West Side Story--The Classic That Never Grows Old:
Loosely based on the renowned Shakespeare tragicomedy, Romeo & Juliet, "West Side Story" was a famous late-1950's Broadway stage musical about a love and romance that takes root and grows amid conflict between two warring street gangs (i. e. the White ethnic American Jets and the newly-arrived Puerto Rican Sharks) on the West Side of 1950's-1960's Manhattan (NYC).
After a two-year run in NYC's Winter Garden, followed by a national tour to other large metropolitan cities here in the United States, Walter Mirisch bought the rights to the movie version of West Side Story, and the film version, a spectacular motion picture came out four years after its initial rendez-vous at Winter Garden, and went on to win ten Academy Awards, including the Best Picture, for the year of 1961.
The Jets, led by Riff, who has taken over as their leader since Tony's departure, are conscientious about staking out their territory and are determined to drive the Sharks (led by Bernardo) off of the block. The tension and hostilities between the two gangs, which have been steadily increasing, culminate in an afternoon melee on a school playground, which is broken up by Lt. Schrank, and Ofcr. Krupke, both seasoned, hard-bitten veterans of the NYPD. After a brief lecture to both gangs, the Sharks disappear and so do Schrank and Krupke, but the Jets just stay where they are.
After a debate, Riff decides to challenge the Shark gang leader, Bernardo, to a rumble, and he goes to Doc's Candy Store, where Riff's old buddy, Tony, who's also an ex-Jets leader and founder, works a steady, full time job. After being turned by Tony in his request that he be his lieutenant in the rumble against the Sharks, Riff manages to persuade Tony to attend a dance that's being held that night at a local gym. Reluctantly, Tony, who has been looking for something more than gang life and the streets, agrees to meet Riff and the Jets at the dance, after ten.
Bernardo's girlfriend, Anita, and Maria, the attractive 17 year old sister of Bernardo, who has been brought to the continental United States to marry Chino, who is Bernardo's close friend and right hand man, both work as seamstresses in a bridal shop. They, too, are getting ready for the dance, and Anita is altering an old white communion dress for Maria to wear to the dance that night. Despite a small dispute about having the neck lowered, Anita finishes her work. Maria tries on the dress, loves it, and is thrilled about going to the dance that night, to begin her life as a "young lady of America". Bernardo and Chino finally come to call.
At the dance, the prominent social worker, "Glad hand", tries, unsuccessfully to get the Jets and the Sharks engaged in a "get-together" dance. Instead, the respective gangs separate and go in opposite directions, and the dance becomes a competition between the two gangs. Meanwhile, Tony, who has come in late, is momentarily embraced by his old friend, Riff, and his girlfriend, Graziella, and then spots Maria, the attractive sister of Bernardo, from across the room. They meet, fall in love and begin to dance together, but are pulled up short by an enraged Bernardo, who orders Maria home despite protests that it was only her first dance. A fight seems eminent at the dance between Tony and Bernardo, but Riff intervenes and gets Bernardo and the Sharks to meet him and the Jets at midnight, at Doc's Candy Store, for a pre-rumble war council, to which Bernado readily agrees.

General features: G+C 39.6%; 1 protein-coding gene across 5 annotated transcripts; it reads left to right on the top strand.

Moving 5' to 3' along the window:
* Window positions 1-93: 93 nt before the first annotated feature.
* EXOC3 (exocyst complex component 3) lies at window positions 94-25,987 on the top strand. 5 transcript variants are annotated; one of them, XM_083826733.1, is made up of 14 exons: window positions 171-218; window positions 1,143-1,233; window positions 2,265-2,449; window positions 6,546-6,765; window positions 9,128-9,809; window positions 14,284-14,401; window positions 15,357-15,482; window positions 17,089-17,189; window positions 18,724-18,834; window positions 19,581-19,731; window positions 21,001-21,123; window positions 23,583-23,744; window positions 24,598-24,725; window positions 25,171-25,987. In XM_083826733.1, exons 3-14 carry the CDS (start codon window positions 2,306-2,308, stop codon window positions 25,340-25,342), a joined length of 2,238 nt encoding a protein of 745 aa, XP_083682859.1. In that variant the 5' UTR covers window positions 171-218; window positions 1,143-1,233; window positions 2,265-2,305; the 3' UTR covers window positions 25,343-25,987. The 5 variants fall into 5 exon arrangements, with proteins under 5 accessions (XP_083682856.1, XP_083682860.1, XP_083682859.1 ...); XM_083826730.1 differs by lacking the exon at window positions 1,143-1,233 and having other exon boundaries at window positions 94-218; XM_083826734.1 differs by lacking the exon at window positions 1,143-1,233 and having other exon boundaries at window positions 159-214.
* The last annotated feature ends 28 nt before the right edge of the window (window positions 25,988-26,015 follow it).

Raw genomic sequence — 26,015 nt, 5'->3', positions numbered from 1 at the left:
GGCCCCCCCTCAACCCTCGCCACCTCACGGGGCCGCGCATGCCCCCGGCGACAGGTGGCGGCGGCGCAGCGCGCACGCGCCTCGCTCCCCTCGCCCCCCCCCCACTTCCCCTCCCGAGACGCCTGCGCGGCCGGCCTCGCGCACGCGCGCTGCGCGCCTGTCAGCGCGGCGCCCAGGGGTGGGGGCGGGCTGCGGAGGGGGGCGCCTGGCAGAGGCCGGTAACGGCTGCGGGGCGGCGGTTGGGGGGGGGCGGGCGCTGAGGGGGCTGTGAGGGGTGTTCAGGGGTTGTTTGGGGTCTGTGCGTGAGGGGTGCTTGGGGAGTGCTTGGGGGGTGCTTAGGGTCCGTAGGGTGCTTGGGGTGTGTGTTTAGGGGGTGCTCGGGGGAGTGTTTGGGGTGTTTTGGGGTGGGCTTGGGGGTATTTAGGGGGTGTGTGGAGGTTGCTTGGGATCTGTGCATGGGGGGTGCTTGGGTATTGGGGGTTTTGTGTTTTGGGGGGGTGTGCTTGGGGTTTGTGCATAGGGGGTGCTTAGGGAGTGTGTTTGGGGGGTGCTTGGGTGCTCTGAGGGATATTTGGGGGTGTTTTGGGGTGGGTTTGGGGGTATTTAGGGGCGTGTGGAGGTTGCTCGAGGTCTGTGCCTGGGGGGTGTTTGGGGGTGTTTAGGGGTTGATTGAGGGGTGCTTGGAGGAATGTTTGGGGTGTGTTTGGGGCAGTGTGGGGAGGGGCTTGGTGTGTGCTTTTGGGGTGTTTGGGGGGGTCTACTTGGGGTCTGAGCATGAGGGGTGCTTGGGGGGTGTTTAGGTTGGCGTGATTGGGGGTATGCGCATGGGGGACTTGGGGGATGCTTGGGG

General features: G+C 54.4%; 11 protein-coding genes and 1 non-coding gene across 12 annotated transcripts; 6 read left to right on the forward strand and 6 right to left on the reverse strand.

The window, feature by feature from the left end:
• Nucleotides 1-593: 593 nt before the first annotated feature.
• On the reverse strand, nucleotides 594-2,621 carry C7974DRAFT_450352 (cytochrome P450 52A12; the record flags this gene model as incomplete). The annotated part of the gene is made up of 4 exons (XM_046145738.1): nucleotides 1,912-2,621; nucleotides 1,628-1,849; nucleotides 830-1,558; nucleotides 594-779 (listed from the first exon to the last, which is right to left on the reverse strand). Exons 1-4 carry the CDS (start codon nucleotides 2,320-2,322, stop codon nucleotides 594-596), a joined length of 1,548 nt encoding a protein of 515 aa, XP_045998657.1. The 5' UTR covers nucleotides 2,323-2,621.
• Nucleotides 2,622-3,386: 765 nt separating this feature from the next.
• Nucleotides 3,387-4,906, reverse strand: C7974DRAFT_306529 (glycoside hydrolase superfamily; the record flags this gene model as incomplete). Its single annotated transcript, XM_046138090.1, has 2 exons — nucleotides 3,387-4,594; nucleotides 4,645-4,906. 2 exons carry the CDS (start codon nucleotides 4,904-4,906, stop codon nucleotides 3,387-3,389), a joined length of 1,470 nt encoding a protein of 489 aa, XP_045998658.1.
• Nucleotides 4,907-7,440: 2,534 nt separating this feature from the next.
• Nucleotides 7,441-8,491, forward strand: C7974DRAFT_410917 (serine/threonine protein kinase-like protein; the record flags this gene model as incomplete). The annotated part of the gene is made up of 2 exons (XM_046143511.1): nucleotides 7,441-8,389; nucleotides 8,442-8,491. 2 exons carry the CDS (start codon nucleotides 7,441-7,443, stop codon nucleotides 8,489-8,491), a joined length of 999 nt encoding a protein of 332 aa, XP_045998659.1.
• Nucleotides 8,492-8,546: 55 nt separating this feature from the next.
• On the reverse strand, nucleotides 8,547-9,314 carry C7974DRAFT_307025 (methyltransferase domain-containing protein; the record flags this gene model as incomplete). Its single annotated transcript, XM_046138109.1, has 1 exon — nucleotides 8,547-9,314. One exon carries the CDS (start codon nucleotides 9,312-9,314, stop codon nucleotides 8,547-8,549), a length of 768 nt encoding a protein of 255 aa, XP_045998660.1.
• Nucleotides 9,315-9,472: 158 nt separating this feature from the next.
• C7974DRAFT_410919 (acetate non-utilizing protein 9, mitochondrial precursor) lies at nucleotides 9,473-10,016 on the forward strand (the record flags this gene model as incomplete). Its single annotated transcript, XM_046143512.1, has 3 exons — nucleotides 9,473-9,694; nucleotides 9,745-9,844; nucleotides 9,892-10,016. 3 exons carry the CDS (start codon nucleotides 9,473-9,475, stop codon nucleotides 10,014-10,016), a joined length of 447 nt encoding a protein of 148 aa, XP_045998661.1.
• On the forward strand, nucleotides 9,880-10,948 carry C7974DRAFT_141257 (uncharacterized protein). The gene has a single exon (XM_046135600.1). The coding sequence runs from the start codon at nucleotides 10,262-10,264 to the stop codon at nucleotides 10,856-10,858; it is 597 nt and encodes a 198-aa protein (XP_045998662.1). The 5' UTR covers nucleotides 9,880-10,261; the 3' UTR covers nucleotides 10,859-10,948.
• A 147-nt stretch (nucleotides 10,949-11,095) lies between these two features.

Meanwhile, after a lecture from Bernardo for having danced with the wrong guy, Maria goes to bed, and then he, the Sharks and the rest of their girls have a party on their tenement rooftop, where they engage in an argument about the virtues and vices of the American experience.
The Jets and their girls, including Anybodys, the tomboy and Jets wannabe, meet outside Doc's Candy Store, and are visited by Ofcr. Krupke, who warns the Jets against troublemaking, and then leaves. The Jets lampoon Krupke, and then go inside the Candy Store to sit and wait for Bernardo and his Sharks. Riff warns Graziella and Velma (who's Ice's girlfriend) to leave when the Sharks come in, but balk at first. Riff pats Graziella on her behind, she and Velma exit without another word, but Anybodys, who's hiding, is spotted by Riff, who warns her to go. Anybodys, however, shoves the just-arriving Sharks like a big tough guy, much to their amusement, before exiting the Candy Store.
Doc tries to convince the boys to talk it out instead of rumbling, but to no avail. After a small dispute which culminates in the exchange of racial and ethnic slurs from both gangs, the war council proceeds. Riff challenges Bernardo, who accepts the challenge immediately, then both leaders decide to rumble the next evening, after dark, and underneath the West Side Highway. Riff and Bernardo then shake hands to seal the deal. Just as weapons are being called, in comes Tony, who suggests that they make it a "fair" fight, where the two best men, from each gang, slug it out with fists. Bernardo agrees, despite his disappointment when Ice is picked for his partner, rather than Tony.